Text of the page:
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Tarantino NFT Suit Previews Rights Battles in Future Contracts

Nov. 23, 2021, 3:09 PM

Miramax’s lawsuit alleging copyright infringement by Quentin Tarantino based on his selling of “Pulp Fiction” nonfungible tokens has the potential to shift how ownership rights are divvied up in contracts to account for NFTs.

The suit centers on whether or not Tarantino or Miramax LLC has the right to sell NFTs that link to the “Pulp Fiction” screenplay. Tarantino retained the right to publish the screenplay under a 1993 agreement. Miramax contends that those rights can’t include NFTs, which didn’t exist at the time.

The case will hinge on whether that piece of copyright—the right to publish the screenplay—covers an NFT, said Devika Kornbacher, an intellectual property lawyer and Vinson & Elkins’ head of technology transactions.

“This suit and many more like it are going to define what the metes and bounds of NFT creation and exploitation are,” Kornbacher said. “Cases like these and others are going to start to do that because it is the Wild Wild West.”

Tarantino is selling images of the handwritten “Pulp Fiction” script, including exclusive scenes, through NFTs on OpenSea, the largest exchange for NFTs. The NFT is a transactional record of ownership of the image, meaning it’s how owners find the image, or whatever else the owner is selling.

The 1993 agreement between Miramax and Tarantino shows Tarantino owns the publishing rights to the “Pulp Fiction” script, according to the complaint Miramax filed. Miramax alleged that selling NFTs isn’t included in Tarantino’s reserved rights, saying the contract doesn’t contain any “forward-looking language” for rights to assets like NFTs that hadn’t been invented.

“There’s probably a lot of contracts out there that people are looking at now because none of them say anything specific about NFTs,” said Chris Sprigman, a law professor at New York University and co-founder of the intellectual property firm Lex Lumina LLC. “So the players are going to be trying to figure out who has rights over something that probably no one had in mind.”

An outcome in favor of Tarantino would signal that NFTs represent a means of exploitation that wasn’t covered by existing agreements, said Jeremy S. Goldman, a co-chair of the Blockchain Technology Group at Frankfurt Kurnit Klein + Selz.

Studios, record labels, publishers, and other entities are going to add language to their agreements to cover this kind of situation, similar to how labels are now adding no re-recording provisions to their contracts after Taylor Swift started re-recording her first six albums, Goldman added.

Kornbacher said there are likely to be similar suits in the future. Disputes are more likely to arise with older media, like “Pulp Fiction,” because attorneys are starting to include NFTs in contracts now, she said.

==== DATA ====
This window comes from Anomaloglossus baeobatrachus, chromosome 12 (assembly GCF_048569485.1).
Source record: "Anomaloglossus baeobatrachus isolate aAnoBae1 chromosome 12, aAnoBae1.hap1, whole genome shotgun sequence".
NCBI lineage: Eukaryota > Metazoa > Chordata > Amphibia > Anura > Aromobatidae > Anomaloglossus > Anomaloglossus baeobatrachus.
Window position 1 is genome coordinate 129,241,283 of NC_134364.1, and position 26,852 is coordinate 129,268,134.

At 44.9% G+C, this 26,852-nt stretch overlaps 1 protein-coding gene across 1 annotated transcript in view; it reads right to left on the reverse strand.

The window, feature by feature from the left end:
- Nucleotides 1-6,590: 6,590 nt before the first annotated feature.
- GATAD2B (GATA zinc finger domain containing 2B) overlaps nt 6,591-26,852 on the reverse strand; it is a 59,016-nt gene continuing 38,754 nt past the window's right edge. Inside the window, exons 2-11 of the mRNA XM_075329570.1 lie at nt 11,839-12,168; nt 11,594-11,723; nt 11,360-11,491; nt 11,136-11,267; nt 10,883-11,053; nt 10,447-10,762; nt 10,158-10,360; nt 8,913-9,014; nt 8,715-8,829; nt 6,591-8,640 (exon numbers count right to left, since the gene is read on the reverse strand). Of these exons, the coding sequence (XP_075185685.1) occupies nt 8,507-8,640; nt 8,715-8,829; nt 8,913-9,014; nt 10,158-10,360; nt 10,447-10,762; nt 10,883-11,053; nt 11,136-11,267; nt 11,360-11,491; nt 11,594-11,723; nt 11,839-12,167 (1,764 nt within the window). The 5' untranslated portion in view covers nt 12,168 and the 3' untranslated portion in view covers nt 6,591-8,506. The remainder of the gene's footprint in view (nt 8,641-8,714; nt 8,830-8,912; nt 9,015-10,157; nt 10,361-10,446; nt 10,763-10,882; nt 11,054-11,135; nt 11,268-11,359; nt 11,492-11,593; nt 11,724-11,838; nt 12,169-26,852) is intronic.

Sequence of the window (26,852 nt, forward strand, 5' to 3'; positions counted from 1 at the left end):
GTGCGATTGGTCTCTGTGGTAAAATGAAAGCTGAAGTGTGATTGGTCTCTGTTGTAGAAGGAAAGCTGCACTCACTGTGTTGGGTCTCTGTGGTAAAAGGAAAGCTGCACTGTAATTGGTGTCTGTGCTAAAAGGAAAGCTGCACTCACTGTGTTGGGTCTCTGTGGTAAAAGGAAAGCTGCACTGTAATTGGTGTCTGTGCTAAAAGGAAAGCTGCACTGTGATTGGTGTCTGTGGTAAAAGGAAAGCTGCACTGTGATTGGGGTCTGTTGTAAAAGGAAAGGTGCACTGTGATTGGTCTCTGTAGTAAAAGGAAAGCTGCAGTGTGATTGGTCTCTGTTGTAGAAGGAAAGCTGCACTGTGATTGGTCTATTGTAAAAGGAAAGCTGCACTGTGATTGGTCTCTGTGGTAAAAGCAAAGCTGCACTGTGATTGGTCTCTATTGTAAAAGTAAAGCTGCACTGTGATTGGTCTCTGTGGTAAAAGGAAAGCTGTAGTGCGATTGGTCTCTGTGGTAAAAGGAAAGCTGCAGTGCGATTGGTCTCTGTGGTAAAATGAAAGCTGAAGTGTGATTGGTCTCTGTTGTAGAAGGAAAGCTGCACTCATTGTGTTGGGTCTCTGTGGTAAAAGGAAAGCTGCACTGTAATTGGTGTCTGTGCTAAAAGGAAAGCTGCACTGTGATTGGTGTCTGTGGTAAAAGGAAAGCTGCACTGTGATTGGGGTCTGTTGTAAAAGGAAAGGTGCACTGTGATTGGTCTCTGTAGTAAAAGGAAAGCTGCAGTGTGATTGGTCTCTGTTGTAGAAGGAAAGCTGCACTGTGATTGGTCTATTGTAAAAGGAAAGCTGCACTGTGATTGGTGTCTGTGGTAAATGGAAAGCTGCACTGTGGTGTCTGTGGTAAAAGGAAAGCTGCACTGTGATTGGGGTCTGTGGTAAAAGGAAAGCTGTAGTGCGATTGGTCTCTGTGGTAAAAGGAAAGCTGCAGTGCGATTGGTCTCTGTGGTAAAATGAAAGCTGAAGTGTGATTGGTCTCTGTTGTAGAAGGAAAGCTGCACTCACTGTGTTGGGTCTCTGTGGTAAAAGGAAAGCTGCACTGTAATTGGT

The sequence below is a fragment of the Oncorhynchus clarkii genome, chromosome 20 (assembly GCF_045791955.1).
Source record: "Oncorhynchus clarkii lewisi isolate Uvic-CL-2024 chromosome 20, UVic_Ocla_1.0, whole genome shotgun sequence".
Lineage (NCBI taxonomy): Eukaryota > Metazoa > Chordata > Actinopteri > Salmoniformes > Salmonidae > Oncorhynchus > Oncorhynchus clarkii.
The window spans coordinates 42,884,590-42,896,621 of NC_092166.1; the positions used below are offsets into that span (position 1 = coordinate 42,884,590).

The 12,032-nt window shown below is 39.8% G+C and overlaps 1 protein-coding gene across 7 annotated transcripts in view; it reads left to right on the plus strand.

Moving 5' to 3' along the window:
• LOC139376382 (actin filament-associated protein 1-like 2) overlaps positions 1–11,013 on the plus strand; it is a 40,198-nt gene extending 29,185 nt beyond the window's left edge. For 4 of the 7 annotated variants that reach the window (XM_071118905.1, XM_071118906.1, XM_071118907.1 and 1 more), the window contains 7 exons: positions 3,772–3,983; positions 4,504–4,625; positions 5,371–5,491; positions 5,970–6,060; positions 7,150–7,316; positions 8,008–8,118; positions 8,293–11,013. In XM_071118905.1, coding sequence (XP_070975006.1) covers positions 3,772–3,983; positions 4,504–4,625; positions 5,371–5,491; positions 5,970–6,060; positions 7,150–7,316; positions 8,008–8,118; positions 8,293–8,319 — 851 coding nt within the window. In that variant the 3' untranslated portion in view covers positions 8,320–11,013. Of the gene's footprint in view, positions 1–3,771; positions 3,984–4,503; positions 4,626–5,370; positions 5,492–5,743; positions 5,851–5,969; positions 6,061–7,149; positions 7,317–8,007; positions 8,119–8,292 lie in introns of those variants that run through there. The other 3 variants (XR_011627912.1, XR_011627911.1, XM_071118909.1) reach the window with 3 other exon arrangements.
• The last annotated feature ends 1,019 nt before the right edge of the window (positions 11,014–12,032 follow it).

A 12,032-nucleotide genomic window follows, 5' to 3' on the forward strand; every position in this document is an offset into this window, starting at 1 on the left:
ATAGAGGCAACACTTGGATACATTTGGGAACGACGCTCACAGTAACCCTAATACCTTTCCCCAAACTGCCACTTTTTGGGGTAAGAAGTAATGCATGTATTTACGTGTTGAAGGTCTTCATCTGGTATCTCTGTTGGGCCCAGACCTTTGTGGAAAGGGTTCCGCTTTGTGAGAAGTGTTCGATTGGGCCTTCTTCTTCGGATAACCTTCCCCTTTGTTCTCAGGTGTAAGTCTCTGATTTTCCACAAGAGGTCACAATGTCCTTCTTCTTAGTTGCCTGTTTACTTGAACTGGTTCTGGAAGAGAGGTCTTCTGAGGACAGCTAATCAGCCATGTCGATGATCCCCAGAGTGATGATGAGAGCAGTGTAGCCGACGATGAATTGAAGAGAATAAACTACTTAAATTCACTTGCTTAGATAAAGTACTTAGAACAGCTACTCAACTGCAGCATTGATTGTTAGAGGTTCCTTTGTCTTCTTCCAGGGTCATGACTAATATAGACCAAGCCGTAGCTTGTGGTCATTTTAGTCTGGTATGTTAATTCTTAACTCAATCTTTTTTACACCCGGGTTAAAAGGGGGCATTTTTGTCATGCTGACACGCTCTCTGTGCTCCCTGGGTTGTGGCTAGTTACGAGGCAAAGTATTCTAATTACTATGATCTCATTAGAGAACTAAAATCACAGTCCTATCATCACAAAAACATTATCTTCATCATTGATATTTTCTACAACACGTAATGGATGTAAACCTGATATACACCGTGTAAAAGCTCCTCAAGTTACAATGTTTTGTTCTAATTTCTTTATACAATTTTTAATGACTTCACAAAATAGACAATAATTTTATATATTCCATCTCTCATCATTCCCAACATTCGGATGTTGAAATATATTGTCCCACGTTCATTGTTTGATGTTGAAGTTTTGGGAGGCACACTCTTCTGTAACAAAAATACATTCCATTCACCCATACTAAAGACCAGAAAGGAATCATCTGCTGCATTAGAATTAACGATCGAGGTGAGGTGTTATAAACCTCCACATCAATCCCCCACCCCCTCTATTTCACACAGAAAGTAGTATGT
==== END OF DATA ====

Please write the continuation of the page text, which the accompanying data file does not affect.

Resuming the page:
Value of NFTs

While Miramax says that language in the agreement is broad enough to include NFTs, copyright attorneys said NFTs likely wouldn’t be included in Miramax’s rights. NFTs don’t actually contain the media that Miramax claims is infringing, but are tools to locate the media, they say.

The NFT on its own doesn’t implicate copyrights, said Aaron Moss, a copyright attorney at Greenberg Glusker and writer of the CopyrightLately blog. The case involves the underlying content, the screenplay images, associated with the NFTs that Tarantino is selling.

It’s clear, Moss said, that Tarantino is the copyright owner of the screenplay with the right to publish the screenplay. The question is whether Tarantino can sell collectibles, such as the content associated with the NFT, within that publication right or is that content considered merchandise, a right which the studio retained, Moss said.

“The question really has to do with does the image that you’re selling or displaying or distributing, does that itself violate someone’s copyright?” Moss said. “The fact that it’s being done as an NFT, I don’t think really should matter.”

Goldman also questioned why it matters to Miramax that Tarantino is selling the screenplay shots as NFTs, saying NFTs aren’t themselves new forms of media that would be covered by Miramax’s “in all media now or hereafter known” language.

The fact that Miramax is going through the trouble of a lawsuit, though, will raise the value of NFTs in the entertainment industry even more, Goldman said, because the suit suggests Miramax sees real value in NFTs as another form of exploitation of intellectual property.

A Tarantino win in the suit has the potential to open the floodgates for other writers who have ownership rights to screenplays or songs to sell NFTs, Kornbacher said. Production companies wouldn’t want to be left behind.

The outcome of the lawsuit, if there’s no settlement, will help define how contract and entertainment lawyers handle NFTs, Kornbacher said.

“The NFT part matters because it’s so hot,” Kornbacher said. “If he had published—we probably wouldn’t have this fight—a little bit on a website, no one would care. But making it an NFT, an untapped market for companies, they’re like, ‘We have to shut this down for precedent.’”

To contact the reporter on this story: Samantha Handler in Washington at shandler@bloombergindustry.com

To contact the editors responsible for this story: Renee Schoof at rschoof@bloombergindustry.com; Kibkabe Araya at karaya@bloombergindustry.com

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